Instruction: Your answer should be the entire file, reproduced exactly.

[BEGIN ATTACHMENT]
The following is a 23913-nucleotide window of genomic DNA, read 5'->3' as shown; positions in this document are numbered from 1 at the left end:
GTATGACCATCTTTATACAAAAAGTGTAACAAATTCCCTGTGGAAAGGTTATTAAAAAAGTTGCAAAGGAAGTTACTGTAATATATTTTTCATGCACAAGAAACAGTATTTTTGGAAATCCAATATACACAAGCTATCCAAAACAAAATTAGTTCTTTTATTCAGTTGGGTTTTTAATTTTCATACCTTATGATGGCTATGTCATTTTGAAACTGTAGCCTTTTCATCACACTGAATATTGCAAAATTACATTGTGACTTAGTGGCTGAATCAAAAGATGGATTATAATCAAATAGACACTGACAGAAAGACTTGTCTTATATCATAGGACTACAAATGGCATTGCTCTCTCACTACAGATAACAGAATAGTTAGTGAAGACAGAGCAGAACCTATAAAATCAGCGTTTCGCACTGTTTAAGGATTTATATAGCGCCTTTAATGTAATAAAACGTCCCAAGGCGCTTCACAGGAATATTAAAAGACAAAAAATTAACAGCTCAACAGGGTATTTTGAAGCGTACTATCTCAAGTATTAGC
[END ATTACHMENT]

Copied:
The following is a 23913-nucleotide window of genomic DNA, read 5'->3' as shown; positions in this document are numbered from 1 at the left end:
GTATGACCATCTTTATACAAAAAGTGTAACAAATTCCCTGTGGAAAGGTTATTAAAAAAGTTGCAAAGGAAGTTACTGTAATATATTTTTCATGCACAAGAAACAGTATTTTTGGAAATCCAATATACACAAGCTATCCAAAACAAAATTAGTTCTTTTATTCAGTTGGGTTTTTAATTTTCATACCTTATGATGGCTATGTCATTTTGAAACTGTAGCCTTTTCATCACACTGAATATTGCAAAATTACATTGTGACTTAGTGGCTGAATCAAAAGATGGATTATAATCAAATAGACACTGACAGAAAGACTTGTCTTATATCATAGGACTACAAATGGCATTGCTCTCTCACTACAGATAACAGAATAGTTAGTGAAGACAGAGCAGAACCTATAAAATCAGCGTTTCGCACTGTTTAAGGATTTATATAGCGCCTTTAATGTAATAAAACGTCCCAAGGCGCTTCACAGGAATATTAAAAGACAAAAAATTAACAGCTCAACAGGGTATTTTGAAGCGTACTATCTCAAGTATTAGC